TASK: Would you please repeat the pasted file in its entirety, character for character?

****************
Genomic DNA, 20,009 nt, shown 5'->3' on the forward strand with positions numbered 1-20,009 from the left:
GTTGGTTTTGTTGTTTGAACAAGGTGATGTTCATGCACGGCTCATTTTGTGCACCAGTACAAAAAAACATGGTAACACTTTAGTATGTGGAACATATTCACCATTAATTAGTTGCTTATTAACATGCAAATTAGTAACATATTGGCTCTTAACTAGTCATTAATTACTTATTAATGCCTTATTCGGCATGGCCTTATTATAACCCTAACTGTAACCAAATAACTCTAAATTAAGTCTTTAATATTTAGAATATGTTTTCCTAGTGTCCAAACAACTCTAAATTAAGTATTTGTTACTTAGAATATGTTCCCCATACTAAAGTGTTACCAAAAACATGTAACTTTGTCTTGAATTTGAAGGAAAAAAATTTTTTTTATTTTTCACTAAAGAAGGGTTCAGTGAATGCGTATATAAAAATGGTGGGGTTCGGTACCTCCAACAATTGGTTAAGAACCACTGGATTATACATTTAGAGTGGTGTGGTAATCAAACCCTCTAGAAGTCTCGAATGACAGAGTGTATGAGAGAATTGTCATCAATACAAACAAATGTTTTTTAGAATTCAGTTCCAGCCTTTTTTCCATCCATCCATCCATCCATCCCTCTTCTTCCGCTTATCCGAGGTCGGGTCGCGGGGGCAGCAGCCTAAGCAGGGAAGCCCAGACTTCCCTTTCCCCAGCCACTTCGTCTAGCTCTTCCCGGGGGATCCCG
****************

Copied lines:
Genomic DNA, 20,009 nt, shown 5'->3' on the forward strand with positions numbered 1-20,009 from the left:
GTTGGTTTTGTTGTTTGAACAAGGTGATGTTCATGCACGGCTCATTTTGTGCACCAGTACAAAAAAACATGGTAACACTTTAGTATGTGGAACATATTCACCATTAATTAGTTGCTTATTAACATGCAAATTAGTAACATATTGGCTCTTAACTAGTCATTAATTACTTATTAATGCCTTATTCGGCATGGCCTTATTATAACCCTAACTGTAACCAAATAACTCTAAATTAAGTCTTTAATATTTAGAATATGTTTTCCTAGTGTCCAAACAACTCTAAATTAAGTATTTGTTACTTAGAATATGTTCCCCATACTAAAGTGTTACCAAAAACATGTAACTTTGTCTTGAATTTGAAGGAAAAAAATTTTTTTTATTTTTCACTAAAGAAGGGTTCAGTGAATGCGTATATAAAAATGGTGGGGTTCGGTACCTCCAACAATTGGTTAAGAACCACTGGATTATACATTTAGAGTGGTGTGGTAATCAAACCCTCTAGAAGTCTCGAATGACAGAGTGTATGAGAGAATTGTCATCAATACAAACAAATGTTTTTTAGAATTCAGTTCCAGCCTTTTTTCCATCCATCCATCCATCCATCCCTCTTCTTCCGCTTATCCGAGGTCGGGTCGCGGGGGCAGCAGCCTAAGCAGGGAAGCCCAGACTTCCCTTTCCCCAGCCACTTCGTCTAGCTCTTCCCGGGGGATCCCG